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Workers refuse to accept SEPTA's demand for cuts
Strike halts Philly transit

By Jaan Fulano | November 4, 2005 | Page 11

PHILADELPHIA--The two main mass transit unions here went on strike on October 31 in response to a contract dispute that has lasted almost two years.

United Transportation Union (UTU) Local 1594 and Transport Workers Union (TWU) Local 234 represent more than 5,000 bus drivers, mechanics, train operators and other workers employed by the Southeastern Pennsylvania Transit Authority (SEPTA).

The core issue is SEPTA's proposed cuts to health care and other related benefits. Management is demanding that workers accept a 40 percent cut in health benefits and surrender maternity leave, weekly overtime and a portion of vacation time. More substantively, SEPTA management seems intent on breaking the TWU 234, a historically militant union.

While SEPTA workers are being asked to relinquish a variety of benefits, management enjoys complete health care coverage, including ample sick and vacation time. While management claims that workers will "only" have to pay 5 percent of health care costs, this isn't the whole story, according to TWU Local 234 President Jeff Brooks.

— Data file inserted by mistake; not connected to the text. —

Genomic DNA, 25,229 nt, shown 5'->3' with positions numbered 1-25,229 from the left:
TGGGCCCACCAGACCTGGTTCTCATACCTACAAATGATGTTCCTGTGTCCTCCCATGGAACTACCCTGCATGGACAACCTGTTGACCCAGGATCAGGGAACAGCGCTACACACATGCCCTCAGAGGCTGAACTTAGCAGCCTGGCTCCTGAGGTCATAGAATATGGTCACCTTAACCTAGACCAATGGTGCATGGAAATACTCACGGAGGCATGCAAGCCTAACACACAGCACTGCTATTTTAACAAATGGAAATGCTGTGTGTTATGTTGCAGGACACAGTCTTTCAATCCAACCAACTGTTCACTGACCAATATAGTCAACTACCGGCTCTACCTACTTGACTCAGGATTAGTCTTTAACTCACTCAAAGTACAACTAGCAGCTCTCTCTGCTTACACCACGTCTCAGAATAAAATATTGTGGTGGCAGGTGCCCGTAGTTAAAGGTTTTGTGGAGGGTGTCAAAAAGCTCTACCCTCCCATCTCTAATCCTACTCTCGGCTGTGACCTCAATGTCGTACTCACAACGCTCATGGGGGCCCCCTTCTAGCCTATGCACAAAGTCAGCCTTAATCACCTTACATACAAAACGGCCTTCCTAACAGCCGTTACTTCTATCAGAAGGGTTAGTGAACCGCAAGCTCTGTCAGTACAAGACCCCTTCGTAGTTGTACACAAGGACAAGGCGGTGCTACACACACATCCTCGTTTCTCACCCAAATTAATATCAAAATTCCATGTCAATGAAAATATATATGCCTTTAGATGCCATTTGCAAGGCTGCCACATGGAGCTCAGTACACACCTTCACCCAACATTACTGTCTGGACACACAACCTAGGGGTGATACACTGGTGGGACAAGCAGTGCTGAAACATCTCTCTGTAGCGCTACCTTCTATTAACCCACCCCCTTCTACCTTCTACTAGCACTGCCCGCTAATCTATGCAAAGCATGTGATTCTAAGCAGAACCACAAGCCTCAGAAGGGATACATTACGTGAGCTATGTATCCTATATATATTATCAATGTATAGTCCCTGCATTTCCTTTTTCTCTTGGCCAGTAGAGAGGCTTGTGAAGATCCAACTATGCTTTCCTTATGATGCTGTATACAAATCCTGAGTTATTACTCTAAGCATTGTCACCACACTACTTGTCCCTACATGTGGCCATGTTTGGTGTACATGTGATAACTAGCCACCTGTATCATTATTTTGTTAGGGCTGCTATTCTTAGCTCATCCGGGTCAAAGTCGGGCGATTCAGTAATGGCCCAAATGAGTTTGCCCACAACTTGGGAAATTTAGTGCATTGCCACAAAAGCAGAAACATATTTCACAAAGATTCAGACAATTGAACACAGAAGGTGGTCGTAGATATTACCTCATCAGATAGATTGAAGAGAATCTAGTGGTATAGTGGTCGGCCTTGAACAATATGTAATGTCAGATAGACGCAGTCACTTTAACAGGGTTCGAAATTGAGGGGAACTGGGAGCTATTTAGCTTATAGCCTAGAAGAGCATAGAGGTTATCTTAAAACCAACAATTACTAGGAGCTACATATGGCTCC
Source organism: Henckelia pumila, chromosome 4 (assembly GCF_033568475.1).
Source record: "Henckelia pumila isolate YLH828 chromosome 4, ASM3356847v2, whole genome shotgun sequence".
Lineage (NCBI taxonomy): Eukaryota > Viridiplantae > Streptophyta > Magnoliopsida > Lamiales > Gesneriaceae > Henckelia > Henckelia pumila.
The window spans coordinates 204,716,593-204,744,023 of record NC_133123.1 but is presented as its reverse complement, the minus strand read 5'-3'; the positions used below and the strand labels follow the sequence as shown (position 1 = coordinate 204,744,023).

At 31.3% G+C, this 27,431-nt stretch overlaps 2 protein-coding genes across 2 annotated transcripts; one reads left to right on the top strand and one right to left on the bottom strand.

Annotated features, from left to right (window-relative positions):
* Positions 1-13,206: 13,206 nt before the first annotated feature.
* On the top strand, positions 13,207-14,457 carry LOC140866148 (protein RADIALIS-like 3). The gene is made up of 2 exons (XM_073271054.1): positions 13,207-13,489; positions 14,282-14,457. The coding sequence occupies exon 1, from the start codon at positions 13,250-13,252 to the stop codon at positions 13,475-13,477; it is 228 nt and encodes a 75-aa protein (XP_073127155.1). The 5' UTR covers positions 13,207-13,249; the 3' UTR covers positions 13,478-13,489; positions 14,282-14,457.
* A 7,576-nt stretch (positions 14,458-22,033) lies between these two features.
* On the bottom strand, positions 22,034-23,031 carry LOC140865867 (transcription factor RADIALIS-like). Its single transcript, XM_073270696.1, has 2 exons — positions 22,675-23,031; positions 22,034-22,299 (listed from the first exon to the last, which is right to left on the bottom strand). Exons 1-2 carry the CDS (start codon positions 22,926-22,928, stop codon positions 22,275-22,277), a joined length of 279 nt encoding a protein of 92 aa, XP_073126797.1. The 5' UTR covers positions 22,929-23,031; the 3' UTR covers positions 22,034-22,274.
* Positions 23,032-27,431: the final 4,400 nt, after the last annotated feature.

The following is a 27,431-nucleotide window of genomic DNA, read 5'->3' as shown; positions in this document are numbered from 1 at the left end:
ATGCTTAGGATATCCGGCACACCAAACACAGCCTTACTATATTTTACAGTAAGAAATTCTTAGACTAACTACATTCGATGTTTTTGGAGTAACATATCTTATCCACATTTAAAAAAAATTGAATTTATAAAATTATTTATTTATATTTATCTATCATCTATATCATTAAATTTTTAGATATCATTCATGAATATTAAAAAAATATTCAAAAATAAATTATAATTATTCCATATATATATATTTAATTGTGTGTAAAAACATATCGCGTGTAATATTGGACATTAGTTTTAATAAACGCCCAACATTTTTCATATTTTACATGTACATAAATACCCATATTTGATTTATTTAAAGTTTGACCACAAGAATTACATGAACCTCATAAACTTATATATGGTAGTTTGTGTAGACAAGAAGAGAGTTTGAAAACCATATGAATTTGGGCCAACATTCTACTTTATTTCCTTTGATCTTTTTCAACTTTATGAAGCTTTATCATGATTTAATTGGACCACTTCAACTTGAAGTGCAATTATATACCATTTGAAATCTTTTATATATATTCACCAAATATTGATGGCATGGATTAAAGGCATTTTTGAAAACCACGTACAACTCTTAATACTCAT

TWU spokesperson Bob Bedard told reporters, "Under their health care proposal, if you or your spouse or kid ended up having to go to the hospital for five days, you'd spend your whole raise." Under management's plan, a newly hired bus driver making $25,000 per year would pay the same in health care costs as a top SEPTA executive. The union is prepared to make concessions on health care costs if it is based on a percentage of pay, so that highly paid managers and executives have to pay more--but management has rejected this proposal.

Job security is another major issue. SEPTA wants the unimpeded ability to subcontract work, the complete authority to effect layoffs, and the option to block the union from collecting authority dues.

The members of TWU Local 234 and UTU Local 1594 understand the high stakes of the battle and are preparing for a protracted struggle. "SEPTA claims the main sticking point is health care, but we haven't had a raise in over two years," Bedard said. "The problem isn't the workers, but SEPTA. It's become classism with SEPTA. They look at themselves as the wealthy people from New Orleans, and the workers as the people who live in the Ninth Ward," the impoverished, predominately African American neighborhood abandoned in the flood.

Bedard added, "At this point we are ready for the long fight. Concede is not a word that transit workers know."

Media coverage is focused on the inconvenience the strike will cause for the almost 500,000 SEPTA riders. But there was widespread public support for the most recent TWU strike in 1998, lasted more than 40 days and ended with a raise and some benefit protections.

This could be one of the most important labor struggles in the city in recent times, and it deserves our active support and solidarity.

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